Colorectal cancer (CRC) is the 3rd most common cancer in men and women, excluding skin cancer, and the 2nd leading cause of cancer death in the United States. In this biologically heterogeneous disease, a comprehensive molecular characterization is valuable for understanding tumorigenesis and studying associations with clinical, lifestyle, environmental, and germline genetic factors.
The Colon Cancer Family Registry (CCFR) and Genetics and Epidemiology of Colorectal Cancer Consortium (GECCO) collected clinical, germline genetic, and epidemiologic data from over 125,000 CRC cases. In a subset of 2,500 CRC cases, we conducted targeted deep sequencing of tumor and matching normal DNA. The custom AmpliSeq sequencing panel includes 205 genes, which were prioritized from literature and analyses of existing CRC tumor whole exome sequencing data. Next-generation sequencing was conducted on Illumina Hi-Seq 2500, and mean sequence coverages of 748x and 287x were attained for tumors and normal DNA samples, respectively. So far, 1,705 cases have been analyzed. Strelka and MuTect were used to identify somatic single nucleotide variants, and VarsScan2, Verdict, and Strelka were used to call indels. Orthogonal technologies were used for validation and improving mutation calling algorithms. Approximately 18% of tumors were hypermutated, among which 70% exhibited microsatellite instability (MSI). Hypermutated tumors with MSI occurred more frequently in proximal colon compared to distal colon and rectum (OR, 10.10; 95% CI, 6.98-14.63; P<0.0001). Hypermutated tumors carried non-silent mutations in DNA mismatch repair genes (MSH2, MSH6, MLH1, MLH3, and PMS2), POLE, and POLD1. In POLE, in microsatellite stable hypermutated tumors, non-silent mutations were frequent in the exonuclease domain. Approximately 96% of non-hypermutated and 99% of hypermutated tumors contained non-silent mutations in genes in the Wnt/beta-catenin, p53, receptor tyrosine kinases/RAS, transforming growth factor-beta, and phosphatidylinositide 3-kinases pathways. Most tumors carried non-silent mutations in genes in more than one of these signaling pathways. The APC gene was the most significantly mutated gene in non-hypermutated tumors followed by TP53, KRAS, and PIK3CA. In hypermutated tumors, RNF43 was the most significantly mutated gene followed by BMPR2, APC, and BRAF.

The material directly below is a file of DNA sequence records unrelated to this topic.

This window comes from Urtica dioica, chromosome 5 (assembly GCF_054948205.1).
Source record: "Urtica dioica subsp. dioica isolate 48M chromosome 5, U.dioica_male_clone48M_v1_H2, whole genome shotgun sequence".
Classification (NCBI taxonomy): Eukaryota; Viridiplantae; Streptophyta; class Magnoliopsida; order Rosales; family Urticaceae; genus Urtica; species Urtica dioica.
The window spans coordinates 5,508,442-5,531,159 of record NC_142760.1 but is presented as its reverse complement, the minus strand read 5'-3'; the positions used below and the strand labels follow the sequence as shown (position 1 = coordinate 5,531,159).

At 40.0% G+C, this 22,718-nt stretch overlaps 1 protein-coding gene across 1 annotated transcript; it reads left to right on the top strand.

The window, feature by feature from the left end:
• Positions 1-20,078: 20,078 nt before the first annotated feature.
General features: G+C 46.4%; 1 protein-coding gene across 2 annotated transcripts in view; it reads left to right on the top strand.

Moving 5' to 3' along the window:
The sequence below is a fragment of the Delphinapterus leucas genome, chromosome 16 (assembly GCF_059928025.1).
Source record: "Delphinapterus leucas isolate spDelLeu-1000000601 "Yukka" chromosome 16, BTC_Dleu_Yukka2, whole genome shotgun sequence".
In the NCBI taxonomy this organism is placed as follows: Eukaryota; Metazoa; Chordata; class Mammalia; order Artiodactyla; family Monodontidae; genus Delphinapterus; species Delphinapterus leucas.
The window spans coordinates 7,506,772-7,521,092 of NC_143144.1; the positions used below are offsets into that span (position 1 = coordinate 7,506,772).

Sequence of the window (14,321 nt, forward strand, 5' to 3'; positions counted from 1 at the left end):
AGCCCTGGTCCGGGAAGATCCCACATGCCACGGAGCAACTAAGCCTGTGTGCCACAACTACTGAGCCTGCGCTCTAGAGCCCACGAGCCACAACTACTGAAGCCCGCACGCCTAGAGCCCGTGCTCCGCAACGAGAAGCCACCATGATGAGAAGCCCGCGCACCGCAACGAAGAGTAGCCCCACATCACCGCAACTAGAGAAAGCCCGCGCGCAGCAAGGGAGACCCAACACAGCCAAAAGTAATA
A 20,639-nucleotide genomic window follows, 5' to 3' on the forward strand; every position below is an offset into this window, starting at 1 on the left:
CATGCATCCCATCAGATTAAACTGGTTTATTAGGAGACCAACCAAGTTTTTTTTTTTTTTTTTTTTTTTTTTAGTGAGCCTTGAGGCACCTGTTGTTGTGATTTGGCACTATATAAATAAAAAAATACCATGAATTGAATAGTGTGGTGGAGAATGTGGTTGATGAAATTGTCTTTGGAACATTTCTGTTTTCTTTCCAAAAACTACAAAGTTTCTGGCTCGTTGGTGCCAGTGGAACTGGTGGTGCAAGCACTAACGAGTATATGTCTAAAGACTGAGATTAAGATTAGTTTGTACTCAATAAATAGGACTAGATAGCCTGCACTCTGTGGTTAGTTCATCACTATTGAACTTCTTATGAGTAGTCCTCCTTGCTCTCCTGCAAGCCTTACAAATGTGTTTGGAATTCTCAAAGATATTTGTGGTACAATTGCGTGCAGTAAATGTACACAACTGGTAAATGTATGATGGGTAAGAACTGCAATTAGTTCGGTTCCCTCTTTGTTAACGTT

CRC-specific survival was significantly more favorable among individuals with hypermutated tumors, regardless of POLE mutation status (HR=0.36, 95% CI: 0.23-0.57). This survival benefit was attenuated in analyses of overall survival (HR=0.82, 95% CI: 0.65-1.02).
This large dataset is being used to study associations with clinical, lifestyle, and environmental factors. This study will provide valuable information to develop better strategies for the prevention, diagnosis, and treatment of CRC.
Citation Format: Syed H. Zaidi, Amanda I. Phipps, Tabitha A. Harrison, Robert S. Steinfelder, Quang Trinh, Barbara L. Banbury, Adilya Rafikova, Megan Van Tassel, Emma Reid, Stefanie Brezina, Marios Giannakis, Charles S. Fuchs, Li Hsu, Andrea Gsur, Shuji Ogino, Steven Gallinger, Polly A. Newcomb, Peter T. Campbell, Wei Sun, Thomas J. Hudson, Ulrike Peters. Deep targeted sequencing of colorectal cancer cases to study associations of molecular subtypes with clinical, genetic, and lifestyle risk factors [abstract]. In: Proceedings of the American Association for Cancer Research Annual Meeting 2019; 2019 Mar 29-Apr 3; Atlanta, GA. Philadelphia (PA): AACR; Cancer Res 2019;79(13 Suppl):Abstract nr 1598.